Old Challenges, New Strategies: Women, Work, and Family in Contemporary Asia

By Leng Leng Thang; Wei-Hsin Yu | Go to book overview

CHAPTER TWELVE
GENDERED WORK, MIGRATION, AND SOCIAL
NETWORKS IN TWO VILLAGES IN WEST JAVA
Rachel Silvey1

Introduction

This chapter examines the influence of social networks on the gender divisions of formal and informal workloads in two villages in West Java, Indonesia before and after the country's period of monetary crisis (1995–2000). Specifically, the research examines how social networks have mediated gendered formal and domestic workload patterns among particular individuals, families and communities in the two villages during the period. The recent convergence in Indonesia of political transition and economic retrenchment has altered the context of mobility decisions, employment patterns, and domestic work processes. The repercussions of structural adjustment programmes, currency devaluation, labour market reorganization, and widespread—if temporary—urban flight has restructured migrants' social networks, spatial mobility, and familial divisions of labour. In this chapter, I examine the ways in which communal and familyscale struggles around gender norms have influenced gendered participation in social networks, formal wage work, and domestic workloads.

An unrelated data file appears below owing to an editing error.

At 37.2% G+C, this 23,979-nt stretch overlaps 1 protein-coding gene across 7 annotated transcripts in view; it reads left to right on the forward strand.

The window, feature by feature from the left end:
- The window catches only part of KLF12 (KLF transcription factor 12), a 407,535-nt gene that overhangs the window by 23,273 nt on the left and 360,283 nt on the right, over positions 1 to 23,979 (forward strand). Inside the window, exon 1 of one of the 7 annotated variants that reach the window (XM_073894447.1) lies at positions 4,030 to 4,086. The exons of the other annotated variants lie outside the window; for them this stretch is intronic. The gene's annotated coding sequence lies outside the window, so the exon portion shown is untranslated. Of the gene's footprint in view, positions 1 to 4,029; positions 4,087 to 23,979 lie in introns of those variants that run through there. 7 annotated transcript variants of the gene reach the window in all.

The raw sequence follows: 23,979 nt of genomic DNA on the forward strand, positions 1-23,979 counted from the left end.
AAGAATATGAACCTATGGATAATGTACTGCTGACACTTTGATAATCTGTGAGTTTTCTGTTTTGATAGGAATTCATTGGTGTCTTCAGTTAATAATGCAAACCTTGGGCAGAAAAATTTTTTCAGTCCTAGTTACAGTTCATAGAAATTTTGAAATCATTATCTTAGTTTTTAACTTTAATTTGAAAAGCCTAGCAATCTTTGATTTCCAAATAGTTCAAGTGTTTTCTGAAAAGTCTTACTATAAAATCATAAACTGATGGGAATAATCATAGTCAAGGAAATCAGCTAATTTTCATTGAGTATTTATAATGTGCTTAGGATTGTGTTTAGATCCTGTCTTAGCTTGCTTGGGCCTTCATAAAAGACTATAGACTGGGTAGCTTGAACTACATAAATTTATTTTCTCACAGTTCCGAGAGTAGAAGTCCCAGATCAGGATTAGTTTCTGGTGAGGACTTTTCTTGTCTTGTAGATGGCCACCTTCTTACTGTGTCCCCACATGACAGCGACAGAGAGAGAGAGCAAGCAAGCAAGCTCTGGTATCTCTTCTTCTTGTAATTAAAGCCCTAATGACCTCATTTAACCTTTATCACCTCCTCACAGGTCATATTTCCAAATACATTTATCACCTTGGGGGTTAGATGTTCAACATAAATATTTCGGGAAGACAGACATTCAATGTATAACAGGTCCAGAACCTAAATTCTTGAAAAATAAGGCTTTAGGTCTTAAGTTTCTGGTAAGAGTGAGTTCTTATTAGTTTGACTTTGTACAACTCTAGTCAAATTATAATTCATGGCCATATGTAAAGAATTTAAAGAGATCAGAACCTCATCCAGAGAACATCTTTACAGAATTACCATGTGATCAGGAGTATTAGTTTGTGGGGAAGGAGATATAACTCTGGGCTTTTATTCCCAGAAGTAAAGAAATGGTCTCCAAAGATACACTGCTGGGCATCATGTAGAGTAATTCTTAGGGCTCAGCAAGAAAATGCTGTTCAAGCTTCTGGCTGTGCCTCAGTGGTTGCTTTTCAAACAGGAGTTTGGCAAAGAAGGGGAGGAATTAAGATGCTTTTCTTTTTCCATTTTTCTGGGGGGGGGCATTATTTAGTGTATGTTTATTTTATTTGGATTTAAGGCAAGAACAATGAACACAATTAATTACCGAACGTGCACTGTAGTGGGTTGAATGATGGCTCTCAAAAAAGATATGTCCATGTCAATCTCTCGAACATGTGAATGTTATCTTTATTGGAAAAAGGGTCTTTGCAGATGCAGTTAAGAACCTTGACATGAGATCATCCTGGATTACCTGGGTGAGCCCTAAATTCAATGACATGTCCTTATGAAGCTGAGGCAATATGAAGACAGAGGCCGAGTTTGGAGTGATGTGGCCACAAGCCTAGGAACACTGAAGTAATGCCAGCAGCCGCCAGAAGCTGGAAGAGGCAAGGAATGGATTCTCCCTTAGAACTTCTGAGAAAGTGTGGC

Early estimates of the impact of Indonesia's fiscal crisis suggested that 10–14 million of the country's 90 million workers would be unemployed, and almost half of the population would fall beneath the official national poverty line (ILO 1998). Later analyses suggest that while the percentage of the population that is in poverty has

____________________
1
This research was made possible by Grant #9911510 from NSF. I am grateful for that support. I also thank Nynke van der Burg, Betsy Olson, and Klara Mezgolits for their research assistance, and our research team from ITB: Niken Laras, Melani Anugrahani, and Indah Susanti, as well as the sponsorship of LIPI and Bapak Heru Purboyo at ITB.

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